So my answer is no: auto/native instrumentation can’t do better than single try instrumentation.

We can ask users to do higher-level spans with manual instrumentation. We can also do it in some controlled environments (e.g. HttpClientFactory with retry policy in .NET) or libraries that wrap HTTP calls. Still, I have concerns about the happy case (~99% of requests are not retriable). Adding extra span on HTTP client API surface by default increases costs to users, it is also redundant — doesn’t give any extra context to users.

User experience:

Span per HTTP try
  • It’ clear which server span belongs to which client span.
  • It’s clear when each retry starts, ends, if the backoff interval is good and HTTP status of each try (which potentially can be achieved with events too)
  • User is responsible for wrapper span creation and can put stream reading and logging under it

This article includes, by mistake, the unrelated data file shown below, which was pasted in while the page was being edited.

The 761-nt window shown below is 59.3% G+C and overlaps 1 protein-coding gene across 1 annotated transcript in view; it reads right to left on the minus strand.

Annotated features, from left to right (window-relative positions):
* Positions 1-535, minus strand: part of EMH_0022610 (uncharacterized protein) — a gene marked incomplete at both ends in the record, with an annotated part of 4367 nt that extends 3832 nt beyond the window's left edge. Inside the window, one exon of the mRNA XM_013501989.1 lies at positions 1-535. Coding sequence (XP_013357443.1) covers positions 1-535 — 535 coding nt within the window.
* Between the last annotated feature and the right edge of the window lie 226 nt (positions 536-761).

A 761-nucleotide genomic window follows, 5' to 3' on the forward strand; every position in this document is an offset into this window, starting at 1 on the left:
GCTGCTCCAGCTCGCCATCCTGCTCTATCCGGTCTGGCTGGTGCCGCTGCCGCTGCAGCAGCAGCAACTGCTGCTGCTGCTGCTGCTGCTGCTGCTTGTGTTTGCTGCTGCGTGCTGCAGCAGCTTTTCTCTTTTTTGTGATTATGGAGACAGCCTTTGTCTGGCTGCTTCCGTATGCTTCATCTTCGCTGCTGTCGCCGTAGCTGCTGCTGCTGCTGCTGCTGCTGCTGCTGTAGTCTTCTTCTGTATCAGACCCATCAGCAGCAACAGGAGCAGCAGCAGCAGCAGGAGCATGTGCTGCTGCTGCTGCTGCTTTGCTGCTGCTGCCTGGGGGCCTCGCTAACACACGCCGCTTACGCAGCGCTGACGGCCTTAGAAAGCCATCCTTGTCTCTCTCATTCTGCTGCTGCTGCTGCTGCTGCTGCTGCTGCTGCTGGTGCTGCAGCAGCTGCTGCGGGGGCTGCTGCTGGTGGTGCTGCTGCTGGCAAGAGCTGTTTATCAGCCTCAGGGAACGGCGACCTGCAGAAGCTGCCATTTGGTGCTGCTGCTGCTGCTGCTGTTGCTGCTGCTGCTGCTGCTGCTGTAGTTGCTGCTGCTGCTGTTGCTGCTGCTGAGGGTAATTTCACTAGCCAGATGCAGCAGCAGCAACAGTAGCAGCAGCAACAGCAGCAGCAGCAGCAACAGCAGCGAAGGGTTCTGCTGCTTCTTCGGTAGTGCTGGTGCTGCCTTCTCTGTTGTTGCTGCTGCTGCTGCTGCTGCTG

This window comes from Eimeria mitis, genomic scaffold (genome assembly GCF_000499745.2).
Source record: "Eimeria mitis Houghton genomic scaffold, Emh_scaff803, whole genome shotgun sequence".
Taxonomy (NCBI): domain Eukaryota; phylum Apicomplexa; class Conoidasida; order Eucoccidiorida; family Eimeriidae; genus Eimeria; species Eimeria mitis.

Span per HTTP client send call
  • It’s impossible to tell which server span belongs to which client span (timestamps are misleading)
  • It may be clear when each retry starts, ends, backoff interval and HTTP status of each try if it’s done with events, but needs backend support.
  • Users must know how it works and should use interceptors/handlers for tracing to work properly or they will see a mixture of these two pictures (maybe even in the same app)

Here’s the code for this example using okhttp and instrumentation agent, just different usage patterns.